This week I taught a 3-day experimental drawing workshop at UABJO, University Benito Juarez, Oaxaca. I love the rainy season here in the mountains of southern Mexico. The workshop was in conjunction with the Kutztown Print exhibit that opened with much fanfare and mescal.
Fortunately, I got help from my old Maestro from the School of Visual Arts, Marshall Arisman, chair of SVA’s MFA Illustration program. Months ago, during a busy Spring semester Maestro Miguel Angel Ojeda at UABO asked me to teach a summer workshop. Without much thought, I picked a topic: Experimental Drawing. Thank heavens, I recently bought Marshall’s DVD, Modern Mixed Media.
The video is far superior to most how-to paint or draw videos. Marshall shows his process of internalizing his subject matter through sculpture, drawing, and painting. I must say I had to improvise with materials. Marshall uses paper-mache, india ink applied with bits of cut comb, and oil paints. He even uses gold leaf and a powdered pastel painting product that comes from a Kutztown-based business, PanPastels.
I had one sample of PanPastel to share. Paper-mache, -they got plenty, but gold leaf is out of the question. Here in Mexico, even india ink is a luxury item for art students. The india ink I carried down leaked in my luggage on the plane (stuff happens), so we substituted diluted acrylic paint. The class was over-enrolled, so I went to the Oaxaca’s central market to get some more combs.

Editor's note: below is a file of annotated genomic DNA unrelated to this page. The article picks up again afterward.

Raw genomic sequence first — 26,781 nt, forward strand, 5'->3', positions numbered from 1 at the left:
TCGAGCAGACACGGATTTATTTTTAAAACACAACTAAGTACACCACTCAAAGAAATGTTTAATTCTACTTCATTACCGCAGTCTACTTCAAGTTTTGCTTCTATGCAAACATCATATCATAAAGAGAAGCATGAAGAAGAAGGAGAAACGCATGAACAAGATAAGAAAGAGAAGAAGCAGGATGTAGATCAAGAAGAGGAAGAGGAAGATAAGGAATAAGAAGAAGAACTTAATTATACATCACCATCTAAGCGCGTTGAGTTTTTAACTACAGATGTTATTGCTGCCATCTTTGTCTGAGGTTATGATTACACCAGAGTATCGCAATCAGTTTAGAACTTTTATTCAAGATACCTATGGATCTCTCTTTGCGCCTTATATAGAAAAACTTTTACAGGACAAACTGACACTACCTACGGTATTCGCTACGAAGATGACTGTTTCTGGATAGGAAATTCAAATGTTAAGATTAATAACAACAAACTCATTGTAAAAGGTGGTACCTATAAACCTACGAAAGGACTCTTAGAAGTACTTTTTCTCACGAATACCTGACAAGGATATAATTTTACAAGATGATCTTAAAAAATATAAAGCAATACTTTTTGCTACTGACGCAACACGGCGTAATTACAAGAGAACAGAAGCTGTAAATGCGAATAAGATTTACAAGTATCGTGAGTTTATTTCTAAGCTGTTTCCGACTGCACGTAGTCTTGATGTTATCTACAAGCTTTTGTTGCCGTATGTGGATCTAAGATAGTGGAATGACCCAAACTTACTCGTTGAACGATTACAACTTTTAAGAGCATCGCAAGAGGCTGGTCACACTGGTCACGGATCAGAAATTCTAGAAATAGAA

The Oaxacan students watched portions of Marshall’s sacred monkey drawing demos each morning with rapt attention. Then we adjourned to the gallery for our drawing workshop. We substituted powdered graphite for PanPastels to recreate Marshall’s subtractive drawing exercise. The results were, of course, far less colorful, but we managed to explore the process. For our gold leaf halos, Cesar Chavez lent a can of gold spray paint from his graffiti supplies.
We had a great mix of students, from teaching assistants to street artists, and the results were amazing. For me, it was a wonderful experience. Artists and teachers are held in high regard here in Mexico. Oaxaca, in particular, is a mecca for the graphic arts. I was interviewed on radio, TV, and both daily newspapers. If you read Spanish or want to view a slide show of the workshop check this story in Noticias.
By the way, this is not the first time Marshall Arisman saved me. Long ago, when I applied to SVA’s MFA program I didn’t have my Bachelor’s degree. Marshall let me in on one condition: that I complete my Bachelor’s pronto. He changed my life, for the better.